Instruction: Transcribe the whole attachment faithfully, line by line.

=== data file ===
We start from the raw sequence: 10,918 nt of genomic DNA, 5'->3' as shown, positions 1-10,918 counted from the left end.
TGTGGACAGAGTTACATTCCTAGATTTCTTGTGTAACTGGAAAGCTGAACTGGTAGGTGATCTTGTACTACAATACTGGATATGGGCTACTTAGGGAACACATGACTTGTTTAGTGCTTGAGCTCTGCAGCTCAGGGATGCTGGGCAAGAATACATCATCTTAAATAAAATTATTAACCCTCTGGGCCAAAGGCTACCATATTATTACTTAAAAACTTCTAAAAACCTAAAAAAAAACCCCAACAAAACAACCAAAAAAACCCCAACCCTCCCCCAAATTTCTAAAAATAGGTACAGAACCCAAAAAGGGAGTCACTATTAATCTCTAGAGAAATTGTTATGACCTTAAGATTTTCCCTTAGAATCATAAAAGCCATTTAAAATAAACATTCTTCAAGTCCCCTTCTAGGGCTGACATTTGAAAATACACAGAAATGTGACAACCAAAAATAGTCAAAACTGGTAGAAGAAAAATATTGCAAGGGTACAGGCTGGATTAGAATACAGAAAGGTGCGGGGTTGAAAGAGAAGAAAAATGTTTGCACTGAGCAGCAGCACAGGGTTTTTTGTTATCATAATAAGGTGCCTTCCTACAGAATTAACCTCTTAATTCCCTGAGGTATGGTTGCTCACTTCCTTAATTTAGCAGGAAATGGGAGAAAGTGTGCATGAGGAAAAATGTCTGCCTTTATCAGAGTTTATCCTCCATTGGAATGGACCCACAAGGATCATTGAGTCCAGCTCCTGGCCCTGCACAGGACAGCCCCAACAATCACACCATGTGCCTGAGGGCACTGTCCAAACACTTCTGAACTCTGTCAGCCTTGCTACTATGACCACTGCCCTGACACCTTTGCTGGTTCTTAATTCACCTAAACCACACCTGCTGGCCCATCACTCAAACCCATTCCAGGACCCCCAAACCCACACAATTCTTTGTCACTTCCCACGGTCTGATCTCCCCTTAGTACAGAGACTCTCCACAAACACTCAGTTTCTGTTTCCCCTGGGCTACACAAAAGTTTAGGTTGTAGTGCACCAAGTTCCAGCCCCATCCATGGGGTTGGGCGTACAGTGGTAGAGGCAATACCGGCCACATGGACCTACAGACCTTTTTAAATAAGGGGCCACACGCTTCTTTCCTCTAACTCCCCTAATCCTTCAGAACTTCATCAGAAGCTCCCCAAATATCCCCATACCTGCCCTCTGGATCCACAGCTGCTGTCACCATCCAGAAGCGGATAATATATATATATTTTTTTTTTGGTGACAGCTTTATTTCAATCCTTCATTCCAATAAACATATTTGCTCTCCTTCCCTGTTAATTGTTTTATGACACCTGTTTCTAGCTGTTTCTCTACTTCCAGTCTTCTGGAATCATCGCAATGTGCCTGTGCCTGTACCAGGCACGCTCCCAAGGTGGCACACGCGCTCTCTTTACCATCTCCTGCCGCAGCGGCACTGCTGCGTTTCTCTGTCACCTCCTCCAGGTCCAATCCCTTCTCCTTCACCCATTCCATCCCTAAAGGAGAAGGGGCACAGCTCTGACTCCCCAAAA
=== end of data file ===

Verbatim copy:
We start from the raw sequence: 10,918 nt of genomic DNA, 5'->3' as shown, positions 1-10,918 counted from the left end.
TGTGGACAGAGTTACATTCCTAGATTTCTTGTGTAACTGGAAAGCTGAACTGGTAGGTGATCTTGTACTACAATACTGGATATGGGCTACTTAGGGAACACATGACTTGTTTAGTGCTTGAGCTCTGCAGCTCAGGGATGCTGGGCAAGAATACATCATCTTAAATAAAATTATTAACCCTCTGGGCCAAAGGCTACCATATTATTACTTAAAAACTTCTAAAAACCTAAAAAAAAACCCCAACAAAACAACCAAAAAAACCCCAACCCTCCCCCAAATTTCTAAAAATAGGTACAGAACCCAAAAAGGGAGTCACTATTAATCTCTAGAGAAATTGTTATGACCTTAAGATTTTCCCTTAGAATCATAAAAGCCATTTAAAATAAACATTCTTCAAGTCCCCTTCTAGGGCTGACATTTGAAAATACACAGAAATGTGACAACCAAAAATAGTCAAAACTGGTAGAAGAAAAATATTGCAAGGGTACAGGCTGGATTAGAATACAGAAAGGTGCGGGGTTGAAAGAGAAGAAAAATGTTTGCACTGAGCAGCAGCACAGGGTTTTTTGTTATCATAATAAGGTGCCTTCCTACAGAATTAACCTCTTAATTCCCTGAGGTATGGTTGCTCACTTCCTTAATTTAGCAGGAAATGGGAGAAAGTGTGCATGAGGAAAAATGTCTGCCTTTATCAGAGTTTATCCTCCATTGGAATGGACCCACAAGGATCATTGAGTCCAGCTCCTGGCCCTGCACAGGACAGCCCCAACAATCACACCATGTGCCTGAGGGCACTGTCCAAACACTTCTGAACTCTGTCAGCCTTGCTACTATGACCACTGCCCTGACACCTTTGCTGGTTCTTAATTCACCTAAACCACACCTGCTGGCCCATCACTCAAACCCATTCCAGGACCCCCAAACCCACACAATTCTTTGTCACTTCCCACGGTCTGATCTCCCCTTAGTACAGAGACTCTCCACAAACACTCAGTTTCTGTTTCCCCTGGGCTACACAAAAGTTTAGGTTGTAGTGCACCAAGTTCCAGCCCCATCCATGGGGTTGGGCGTACAGTGGTAGAGGCAATACCGGCCACATGGACCTACAGACCTTTTTAAATAAGGGGCCACACGCTTCTTTCCTCTAACTCCCCTAATCCTTCAGAACTTCATCAGAAGCTCCCCAAATATCCCCATACCTGCCCTCTGGATCCACAGCTGCTGTCACCATCCAGAAGCGGATAATATATATATATTTTTTTTTTGGTGACAGCTTTATTTCAATCCTTCATTCCAATAAACATATTTGCTCTCCTTCCCTGTTAATTGTTTTATGACACCTGTTTCTAGCTGTTTCTCTACTTCCAGTCTTCTGGAATCATCGCAATGTGCCTGTGCCTGTACCAGGCACGCTCCCAAGGTGGCACACGCGCTCTCTTTACCATCTCCTGCCGCAGCGGCACTGCTGCGTTTCTCTGTCACCTCCTCCAGGTCCAATCCCTTCTCCTTCACCCATTCCATCCCTAAAGGAGAAGGGGCACAGCTCTGACTCCCCAAAA